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A new study has examined that when fighting chronic viral infections or cancers, a key division of the immune system, known as CD8 T cells, sometimes loses its ability to effectively fight foreign invaders.
Washington: A new study has examined that when fighting chronic viral infections or cancers, a key division of the immune system, known as CD8 T cells, sometimes loses its ability to effectively fight foreign invaders.
The study conducted at La Jolla Institute for Allergy and Immunology report that the shift is masterminded in part by NFAT, short for Nuclear Factor of Activated T cells, and best known for its crucial role in getting CD8 T cells battle-ready.
Postdoctoral researcher and co-lead author Renata M. Pereira, Ph.D., said that understanding the molecular mechanism that leads to CD8 T cell exhaustion brings them a step closer to developing strategies to induce optimal T cell responses that can successfully clear infections and kill tumor cells and conversely, it may allow them to interfere with autoimmune responses that paradoxically depend on the same protein.
CD8 T cells are a subset of lymphocytes charged with killing cancer cells and cells that are infected with viruses or compromised in other ways. In previous work, the Rao and Hogan teams collaboratively pinpointed NFAT as the molecular hub that orchestrates T cell activation. When the T cell receptor on the surface of CD8 T cells recognizes a foreign protein, it kicks off a signaling cascade that culminates in the activation of NFAT and its partner AP-1. Together, the pair binds to regulatory regions in the genome and initiates a genetic program that activates T cells and readies them to fight cancer and viral infections.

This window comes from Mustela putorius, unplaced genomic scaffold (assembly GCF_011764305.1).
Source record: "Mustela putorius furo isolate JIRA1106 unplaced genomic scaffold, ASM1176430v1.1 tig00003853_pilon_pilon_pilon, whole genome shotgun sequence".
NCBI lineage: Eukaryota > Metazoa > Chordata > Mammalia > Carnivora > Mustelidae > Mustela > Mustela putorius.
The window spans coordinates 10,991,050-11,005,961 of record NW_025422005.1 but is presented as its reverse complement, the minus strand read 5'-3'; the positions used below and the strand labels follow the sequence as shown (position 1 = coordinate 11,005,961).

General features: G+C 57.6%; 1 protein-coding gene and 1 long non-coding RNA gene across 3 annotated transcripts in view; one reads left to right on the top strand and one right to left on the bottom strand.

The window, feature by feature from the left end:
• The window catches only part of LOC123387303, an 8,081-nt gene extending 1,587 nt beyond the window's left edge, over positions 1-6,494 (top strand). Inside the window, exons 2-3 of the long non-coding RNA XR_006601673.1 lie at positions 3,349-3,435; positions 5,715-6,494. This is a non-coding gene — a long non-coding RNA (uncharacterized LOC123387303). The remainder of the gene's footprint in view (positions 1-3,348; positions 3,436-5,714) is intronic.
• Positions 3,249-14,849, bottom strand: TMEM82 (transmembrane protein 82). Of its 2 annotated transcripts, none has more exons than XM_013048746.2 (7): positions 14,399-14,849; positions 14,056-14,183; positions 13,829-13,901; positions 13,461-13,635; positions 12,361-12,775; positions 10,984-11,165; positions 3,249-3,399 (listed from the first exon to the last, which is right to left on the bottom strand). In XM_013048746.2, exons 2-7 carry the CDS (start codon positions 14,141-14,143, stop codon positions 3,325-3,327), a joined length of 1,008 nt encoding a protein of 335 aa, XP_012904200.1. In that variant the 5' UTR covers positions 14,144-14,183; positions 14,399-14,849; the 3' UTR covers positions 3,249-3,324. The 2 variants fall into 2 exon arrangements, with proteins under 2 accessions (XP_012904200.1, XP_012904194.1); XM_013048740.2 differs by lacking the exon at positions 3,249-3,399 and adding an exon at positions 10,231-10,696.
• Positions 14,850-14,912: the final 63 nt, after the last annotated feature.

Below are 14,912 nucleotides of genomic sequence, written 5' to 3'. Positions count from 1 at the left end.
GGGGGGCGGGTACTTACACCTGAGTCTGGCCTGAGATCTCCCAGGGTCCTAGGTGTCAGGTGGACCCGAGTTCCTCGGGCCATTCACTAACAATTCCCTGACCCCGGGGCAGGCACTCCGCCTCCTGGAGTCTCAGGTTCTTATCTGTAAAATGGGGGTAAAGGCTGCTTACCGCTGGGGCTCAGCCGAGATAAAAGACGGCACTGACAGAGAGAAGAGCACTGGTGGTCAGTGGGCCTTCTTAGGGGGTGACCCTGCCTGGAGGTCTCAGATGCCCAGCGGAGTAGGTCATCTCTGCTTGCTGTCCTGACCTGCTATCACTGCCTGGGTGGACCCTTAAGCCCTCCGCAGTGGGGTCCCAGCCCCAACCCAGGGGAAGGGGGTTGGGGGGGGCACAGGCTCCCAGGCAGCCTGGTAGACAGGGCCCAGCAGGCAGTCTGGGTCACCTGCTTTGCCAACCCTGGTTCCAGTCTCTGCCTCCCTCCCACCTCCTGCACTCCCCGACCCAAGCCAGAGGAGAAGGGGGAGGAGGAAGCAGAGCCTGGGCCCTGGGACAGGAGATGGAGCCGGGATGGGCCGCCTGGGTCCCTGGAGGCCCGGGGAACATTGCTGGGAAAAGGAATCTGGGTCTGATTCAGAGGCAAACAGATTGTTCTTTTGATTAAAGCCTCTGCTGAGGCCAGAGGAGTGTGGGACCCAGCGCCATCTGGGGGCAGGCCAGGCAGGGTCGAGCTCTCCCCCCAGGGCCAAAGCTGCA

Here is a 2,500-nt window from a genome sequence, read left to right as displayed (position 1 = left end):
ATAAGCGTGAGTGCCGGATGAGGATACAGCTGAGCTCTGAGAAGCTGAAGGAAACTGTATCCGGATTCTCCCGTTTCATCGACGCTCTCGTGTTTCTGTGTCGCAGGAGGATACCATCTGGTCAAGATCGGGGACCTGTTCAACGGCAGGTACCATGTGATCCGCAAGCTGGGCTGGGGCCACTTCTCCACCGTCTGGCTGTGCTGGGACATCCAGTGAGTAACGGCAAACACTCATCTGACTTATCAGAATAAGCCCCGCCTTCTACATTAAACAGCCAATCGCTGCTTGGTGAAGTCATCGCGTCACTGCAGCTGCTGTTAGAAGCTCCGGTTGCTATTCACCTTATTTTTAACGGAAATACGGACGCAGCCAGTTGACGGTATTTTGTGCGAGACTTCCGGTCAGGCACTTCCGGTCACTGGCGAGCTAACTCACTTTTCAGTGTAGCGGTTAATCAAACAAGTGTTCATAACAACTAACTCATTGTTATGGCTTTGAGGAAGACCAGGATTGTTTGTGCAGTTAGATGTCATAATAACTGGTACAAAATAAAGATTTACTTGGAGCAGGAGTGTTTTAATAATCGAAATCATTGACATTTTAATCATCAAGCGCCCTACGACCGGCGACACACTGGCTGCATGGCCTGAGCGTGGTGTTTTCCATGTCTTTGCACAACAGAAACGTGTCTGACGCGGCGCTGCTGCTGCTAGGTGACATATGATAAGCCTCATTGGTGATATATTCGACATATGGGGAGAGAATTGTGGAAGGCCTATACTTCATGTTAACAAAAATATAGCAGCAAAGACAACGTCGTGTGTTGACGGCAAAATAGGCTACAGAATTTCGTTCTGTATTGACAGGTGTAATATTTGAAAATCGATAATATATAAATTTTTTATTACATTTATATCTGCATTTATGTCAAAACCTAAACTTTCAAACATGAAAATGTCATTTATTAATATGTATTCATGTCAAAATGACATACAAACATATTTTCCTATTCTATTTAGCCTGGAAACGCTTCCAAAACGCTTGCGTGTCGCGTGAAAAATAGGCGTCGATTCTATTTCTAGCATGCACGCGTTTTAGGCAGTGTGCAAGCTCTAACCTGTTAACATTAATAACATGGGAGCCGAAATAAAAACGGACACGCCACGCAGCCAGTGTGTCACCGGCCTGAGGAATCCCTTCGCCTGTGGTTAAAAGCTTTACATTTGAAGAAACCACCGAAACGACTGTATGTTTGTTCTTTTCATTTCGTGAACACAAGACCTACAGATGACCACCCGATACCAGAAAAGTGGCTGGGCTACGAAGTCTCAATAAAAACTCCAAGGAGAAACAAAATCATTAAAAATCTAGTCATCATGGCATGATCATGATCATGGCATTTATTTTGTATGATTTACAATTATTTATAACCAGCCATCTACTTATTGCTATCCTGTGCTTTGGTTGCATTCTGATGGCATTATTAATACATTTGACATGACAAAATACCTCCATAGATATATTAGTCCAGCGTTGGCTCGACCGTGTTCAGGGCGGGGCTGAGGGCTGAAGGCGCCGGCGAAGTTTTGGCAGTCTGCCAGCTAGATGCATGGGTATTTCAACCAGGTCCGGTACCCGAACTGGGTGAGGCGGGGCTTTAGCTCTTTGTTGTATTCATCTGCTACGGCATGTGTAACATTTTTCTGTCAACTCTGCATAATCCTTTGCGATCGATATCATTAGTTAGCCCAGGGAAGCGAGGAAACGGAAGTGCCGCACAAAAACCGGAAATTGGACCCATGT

The findings are from the lab of professors Patrick Hogan and Anjana Rao, Ph.D.
Rao added that NFAT shifts the equilibrium between the activated state and exhaustion by binding to a different subset of regulatory regions within the genome.
The study is published in the journal Immunity.